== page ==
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This subject explores the making of sound from a physiological standpoint and tackles the many questions posed in the study of classical singing. Through both lectures and practical exploration, the subject explores the translation of multilingual singing imagery and terminology into singing practice. Moving beyond basic notions of postural organization, the subject focuses on developing dynamic, multidimensional movement patterns that support the functional unity of the voice given the rigorous demands placed upon it through stage and concert performance.
Intended learning outcomes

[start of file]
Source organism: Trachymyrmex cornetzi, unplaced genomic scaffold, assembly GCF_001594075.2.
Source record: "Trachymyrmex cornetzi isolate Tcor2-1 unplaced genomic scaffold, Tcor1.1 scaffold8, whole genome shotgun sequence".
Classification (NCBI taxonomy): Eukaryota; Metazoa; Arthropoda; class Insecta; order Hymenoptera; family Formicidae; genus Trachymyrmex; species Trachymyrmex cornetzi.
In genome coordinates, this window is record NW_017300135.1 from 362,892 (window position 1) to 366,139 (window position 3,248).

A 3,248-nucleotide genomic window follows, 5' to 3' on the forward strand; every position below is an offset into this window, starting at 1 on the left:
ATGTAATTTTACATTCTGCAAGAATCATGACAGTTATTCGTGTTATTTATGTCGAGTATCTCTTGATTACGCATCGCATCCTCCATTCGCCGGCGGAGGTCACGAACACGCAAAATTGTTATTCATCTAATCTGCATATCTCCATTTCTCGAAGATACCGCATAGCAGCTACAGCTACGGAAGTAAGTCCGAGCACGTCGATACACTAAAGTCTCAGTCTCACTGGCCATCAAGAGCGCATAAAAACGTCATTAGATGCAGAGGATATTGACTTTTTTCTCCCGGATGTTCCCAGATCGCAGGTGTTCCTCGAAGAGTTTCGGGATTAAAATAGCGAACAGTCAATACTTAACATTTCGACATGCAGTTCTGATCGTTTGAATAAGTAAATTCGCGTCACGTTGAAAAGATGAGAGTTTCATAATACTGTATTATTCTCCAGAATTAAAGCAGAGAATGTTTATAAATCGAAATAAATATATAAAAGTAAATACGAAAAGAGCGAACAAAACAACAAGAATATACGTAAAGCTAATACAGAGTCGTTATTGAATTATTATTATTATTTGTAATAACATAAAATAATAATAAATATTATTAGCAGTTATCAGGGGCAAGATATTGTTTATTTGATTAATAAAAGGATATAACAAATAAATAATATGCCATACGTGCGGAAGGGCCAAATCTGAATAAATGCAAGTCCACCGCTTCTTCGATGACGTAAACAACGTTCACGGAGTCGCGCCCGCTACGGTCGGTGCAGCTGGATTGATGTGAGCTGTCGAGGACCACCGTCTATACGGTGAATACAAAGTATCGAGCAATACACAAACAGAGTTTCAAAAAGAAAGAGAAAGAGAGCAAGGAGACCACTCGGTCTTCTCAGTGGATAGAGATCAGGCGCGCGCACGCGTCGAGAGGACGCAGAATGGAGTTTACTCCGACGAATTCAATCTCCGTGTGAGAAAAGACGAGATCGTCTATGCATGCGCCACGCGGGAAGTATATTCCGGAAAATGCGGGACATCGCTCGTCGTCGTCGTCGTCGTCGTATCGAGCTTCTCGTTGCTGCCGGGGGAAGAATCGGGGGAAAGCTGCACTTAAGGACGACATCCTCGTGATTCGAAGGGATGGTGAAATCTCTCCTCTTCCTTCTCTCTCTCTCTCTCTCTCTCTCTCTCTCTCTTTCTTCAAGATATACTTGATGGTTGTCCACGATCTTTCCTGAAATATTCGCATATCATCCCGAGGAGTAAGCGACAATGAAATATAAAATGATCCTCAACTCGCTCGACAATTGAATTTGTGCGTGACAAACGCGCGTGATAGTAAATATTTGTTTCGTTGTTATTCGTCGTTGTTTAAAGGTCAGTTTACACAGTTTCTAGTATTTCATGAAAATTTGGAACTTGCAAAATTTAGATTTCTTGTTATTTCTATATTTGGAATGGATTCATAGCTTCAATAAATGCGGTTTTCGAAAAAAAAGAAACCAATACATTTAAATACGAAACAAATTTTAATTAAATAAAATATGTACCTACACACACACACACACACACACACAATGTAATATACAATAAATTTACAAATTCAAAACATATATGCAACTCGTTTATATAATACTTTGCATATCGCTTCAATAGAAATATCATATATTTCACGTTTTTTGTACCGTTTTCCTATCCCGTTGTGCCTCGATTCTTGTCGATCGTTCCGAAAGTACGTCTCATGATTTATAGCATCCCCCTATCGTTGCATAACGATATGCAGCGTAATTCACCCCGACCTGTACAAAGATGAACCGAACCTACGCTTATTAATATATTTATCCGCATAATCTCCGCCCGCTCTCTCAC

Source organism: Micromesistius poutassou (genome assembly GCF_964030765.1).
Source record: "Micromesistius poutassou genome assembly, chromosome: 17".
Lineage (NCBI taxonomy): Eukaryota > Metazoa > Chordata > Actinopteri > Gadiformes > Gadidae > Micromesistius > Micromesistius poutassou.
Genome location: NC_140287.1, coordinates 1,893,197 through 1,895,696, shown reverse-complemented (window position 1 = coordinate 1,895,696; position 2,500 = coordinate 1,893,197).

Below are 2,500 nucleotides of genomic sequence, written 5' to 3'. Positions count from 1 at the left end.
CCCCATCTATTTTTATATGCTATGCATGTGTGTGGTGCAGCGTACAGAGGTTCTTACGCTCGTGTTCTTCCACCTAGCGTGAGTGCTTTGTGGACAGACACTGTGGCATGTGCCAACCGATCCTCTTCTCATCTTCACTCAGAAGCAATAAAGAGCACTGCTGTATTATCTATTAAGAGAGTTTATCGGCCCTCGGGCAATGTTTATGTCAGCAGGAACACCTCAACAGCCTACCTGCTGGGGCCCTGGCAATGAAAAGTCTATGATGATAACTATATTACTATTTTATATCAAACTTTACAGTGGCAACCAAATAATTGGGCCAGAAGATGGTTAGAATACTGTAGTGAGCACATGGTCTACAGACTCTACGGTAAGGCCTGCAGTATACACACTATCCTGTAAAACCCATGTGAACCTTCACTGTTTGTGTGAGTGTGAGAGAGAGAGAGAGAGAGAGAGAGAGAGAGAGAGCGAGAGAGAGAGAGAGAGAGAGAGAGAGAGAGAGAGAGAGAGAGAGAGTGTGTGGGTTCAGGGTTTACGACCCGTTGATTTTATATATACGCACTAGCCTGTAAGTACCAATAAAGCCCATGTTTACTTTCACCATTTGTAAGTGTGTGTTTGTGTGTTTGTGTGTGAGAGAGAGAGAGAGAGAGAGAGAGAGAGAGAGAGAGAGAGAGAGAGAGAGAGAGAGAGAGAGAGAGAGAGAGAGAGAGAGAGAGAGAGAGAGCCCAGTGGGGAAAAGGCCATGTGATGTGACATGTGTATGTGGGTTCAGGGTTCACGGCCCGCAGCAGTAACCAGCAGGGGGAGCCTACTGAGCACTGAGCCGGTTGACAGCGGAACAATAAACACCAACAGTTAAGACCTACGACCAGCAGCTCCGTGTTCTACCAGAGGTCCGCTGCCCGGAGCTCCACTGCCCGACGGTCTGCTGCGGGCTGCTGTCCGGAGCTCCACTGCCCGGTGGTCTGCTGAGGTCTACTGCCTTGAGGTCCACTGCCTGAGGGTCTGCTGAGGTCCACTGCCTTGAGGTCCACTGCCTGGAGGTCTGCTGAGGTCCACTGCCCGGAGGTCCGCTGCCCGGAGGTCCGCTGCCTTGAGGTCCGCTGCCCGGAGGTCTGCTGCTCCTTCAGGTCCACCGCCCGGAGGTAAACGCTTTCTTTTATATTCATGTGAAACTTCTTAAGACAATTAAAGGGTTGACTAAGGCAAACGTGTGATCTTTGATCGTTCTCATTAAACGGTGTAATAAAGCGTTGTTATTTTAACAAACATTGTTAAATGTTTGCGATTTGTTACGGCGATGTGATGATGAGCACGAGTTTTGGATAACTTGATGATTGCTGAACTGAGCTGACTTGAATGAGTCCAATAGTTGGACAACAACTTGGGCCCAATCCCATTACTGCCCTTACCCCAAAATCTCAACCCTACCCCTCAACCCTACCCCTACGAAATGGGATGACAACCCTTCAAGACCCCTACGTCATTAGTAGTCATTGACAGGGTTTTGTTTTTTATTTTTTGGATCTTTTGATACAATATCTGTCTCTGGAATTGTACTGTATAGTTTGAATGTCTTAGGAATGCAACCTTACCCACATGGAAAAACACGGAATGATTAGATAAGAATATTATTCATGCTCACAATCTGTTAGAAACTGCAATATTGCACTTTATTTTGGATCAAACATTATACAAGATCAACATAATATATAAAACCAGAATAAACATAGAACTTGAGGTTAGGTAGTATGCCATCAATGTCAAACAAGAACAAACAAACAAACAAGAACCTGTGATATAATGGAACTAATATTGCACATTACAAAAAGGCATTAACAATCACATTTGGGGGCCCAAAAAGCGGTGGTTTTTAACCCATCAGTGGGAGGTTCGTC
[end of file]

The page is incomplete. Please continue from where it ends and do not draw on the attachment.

- Critically reflect on the root causes of physiological problems and the effect these have on vocal performance.
- Demonstrate cognitive and observational skills to evaluate movement patterns in relation to their effect on vocal function and vocal quality.
- Approach vocal study with a skill set of somatic practices that can offer a more streamlined approach to learning, bypassing many of the impediments that inaccurate and inefficient teaching styles provide
- Develop metacognitive strategies that reveal individual learning styles and how they can best be employed in reducing performance anxiety and improving motivation
- Bring improved observational skills to bear on singing performance as revealed through new analytical perspectives
- The capacity to subject concepts to critical scrutiny and evaluation
- The capacity to subject concepts and action to an applied context
- The ability to engage with critical literature
- The ability to transfer concepts and theoretical explanations into practical applications
Last updated: 16 March 2020